A young newlywed couple from America returns to Geneva to visit Marcel's home town. Once there he is informed of his former lover's suicide and in turn is subjected to threats that accuse ... See full summary »
This film is yet another example of the annoying alternative title trend that plagued Italian cinema in the sixties and seventies - the film goes by the name 'Perversion Story', which is also an alternate title for Lucio Fulci's masterpiece 'One on Top of the Other', as well as Fulci's period drama 'Beatrice Cenci' - and all three films were released in 1969! This gets even more annoying when you consider that this particular film actually has an excellent title as one of it's alternates in 'Trumpets of the Apocalypse', yet it most commonly takes the title given to two other movies from the same year (which doesn't make sense by the way). Madness! Anyway, what we have here is a little known Giallo, and I'm not really surprised about that as the film doesn't stand up too well against other genre entries. The film starts with a sequence that sees someone fall out of a window screaming, right in front of a copper. It turns out to be a music professor. The death is ruled as suicide and soon another follows. From there, we follow an investigation into the murder carried out by the brother and roommate of one of the victims.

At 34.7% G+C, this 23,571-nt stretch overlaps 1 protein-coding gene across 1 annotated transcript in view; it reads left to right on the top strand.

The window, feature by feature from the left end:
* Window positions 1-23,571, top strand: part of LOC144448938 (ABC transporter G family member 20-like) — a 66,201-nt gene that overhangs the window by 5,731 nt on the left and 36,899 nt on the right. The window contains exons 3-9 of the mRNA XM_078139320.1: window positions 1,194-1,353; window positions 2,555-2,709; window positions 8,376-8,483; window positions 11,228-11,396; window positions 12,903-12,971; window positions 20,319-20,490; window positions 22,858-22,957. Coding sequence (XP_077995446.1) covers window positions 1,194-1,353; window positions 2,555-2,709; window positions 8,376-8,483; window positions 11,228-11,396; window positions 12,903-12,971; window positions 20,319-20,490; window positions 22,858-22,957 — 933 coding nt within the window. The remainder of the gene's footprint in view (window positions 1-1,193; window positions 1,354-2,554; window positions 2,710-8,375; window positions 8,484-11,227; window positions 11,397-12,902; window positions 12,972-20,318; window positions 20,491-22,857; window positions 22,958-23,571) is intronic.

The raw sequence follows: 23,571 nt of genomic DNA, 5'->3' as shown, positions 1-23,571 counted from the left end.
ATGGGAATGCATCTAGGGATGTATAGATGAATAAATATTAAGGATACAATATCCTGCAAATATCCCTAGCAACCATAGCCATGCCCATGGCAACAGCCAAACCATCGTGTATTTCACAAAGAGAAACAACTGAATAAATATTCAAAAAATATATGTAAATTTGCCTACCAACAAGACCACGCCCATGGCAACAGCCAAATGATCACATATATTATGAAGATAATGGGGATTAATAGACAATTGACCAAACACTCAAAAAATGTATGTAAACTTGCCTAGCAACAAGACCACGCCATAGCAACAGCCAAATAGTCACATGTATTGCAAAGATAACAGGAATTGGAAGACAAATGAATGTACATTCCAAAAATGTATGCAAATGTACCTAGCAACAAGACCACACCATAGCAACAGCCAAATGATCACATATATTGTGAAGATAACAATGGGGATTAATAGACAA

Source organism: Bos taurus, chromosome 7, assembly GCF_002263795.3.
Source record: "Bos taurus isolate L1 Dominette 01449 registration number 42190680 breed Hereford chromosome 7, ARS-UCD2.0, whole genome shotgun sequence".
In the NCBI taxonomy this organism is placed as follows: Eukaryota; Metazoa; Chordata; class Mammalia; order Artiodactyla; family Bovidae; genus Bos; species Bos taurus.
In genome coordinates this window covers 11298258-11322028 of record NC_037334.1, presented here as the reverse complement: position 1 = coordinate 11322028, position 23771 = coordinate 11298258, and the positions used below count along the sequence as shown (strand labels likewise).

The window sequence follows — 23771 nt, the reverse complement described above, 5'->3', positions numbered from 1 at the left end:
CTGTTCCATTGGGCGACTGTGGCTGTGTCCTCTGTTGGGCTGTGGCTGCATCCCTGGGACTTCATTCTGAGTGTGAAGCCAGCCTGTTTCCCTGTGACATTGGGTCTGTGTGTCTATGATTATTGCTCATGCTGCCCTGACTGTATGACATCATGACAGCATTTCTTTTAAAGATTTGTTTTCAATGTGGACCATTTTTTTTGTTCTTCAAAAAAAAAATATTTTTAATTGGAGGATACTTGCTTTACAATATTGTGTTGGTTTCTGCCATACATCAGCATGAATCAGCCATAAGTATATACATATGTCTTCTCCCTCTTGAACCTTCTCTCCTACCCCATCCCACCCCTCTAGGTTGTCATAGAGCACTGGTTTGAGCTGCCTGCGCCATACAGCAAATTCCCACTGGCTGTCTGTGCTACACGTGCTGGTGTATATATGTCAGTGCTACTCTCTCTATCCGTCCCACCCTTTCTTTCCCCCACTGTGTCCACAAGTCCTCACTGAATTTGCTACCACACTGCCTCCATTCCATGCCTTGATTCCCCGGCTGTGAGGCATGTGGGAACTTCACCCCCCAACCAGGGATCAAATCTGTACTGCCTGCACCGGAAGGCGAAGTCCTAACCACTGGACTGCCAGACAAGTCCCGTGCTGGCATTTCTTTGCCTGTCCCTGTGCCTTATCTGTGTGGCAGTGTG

The film is set in London and the style of it could be summed up as 'sixties swing'. Director Julio Buchs, more experienced as a director of westerns, also implements a psychedelic feel into the movie which isn't badly done in itself, but doesn't add much to the story. The film features most of the Giallo trademarks, such as murder, an investigation red herrings etc although the plot doesn't flow very well which does the film no favours. There's not a lot of tension or suspense in the film and it does get boring on more than just a couple of occasions. The plot is very surreal even for a Giallo but whatever point it was trying to make doesn't come through very well. The plot focuses on a musical score, 'The Trumpets of the Apocalypse' and the film has a musical feel all the way through; although Umberto Lenzi did the musical Giallo (slightly) better in 1969 with Orgasmo (a.k.a. Paranoia). The ending comes as something of a surprise - though in truth I wasn't all that bothered who the murderer was by the end, but at least it mostly makes sense. I wouldn't recommend anyone goes out of their way to get a copy of this film...but it's a decent enough watch if you can find it.
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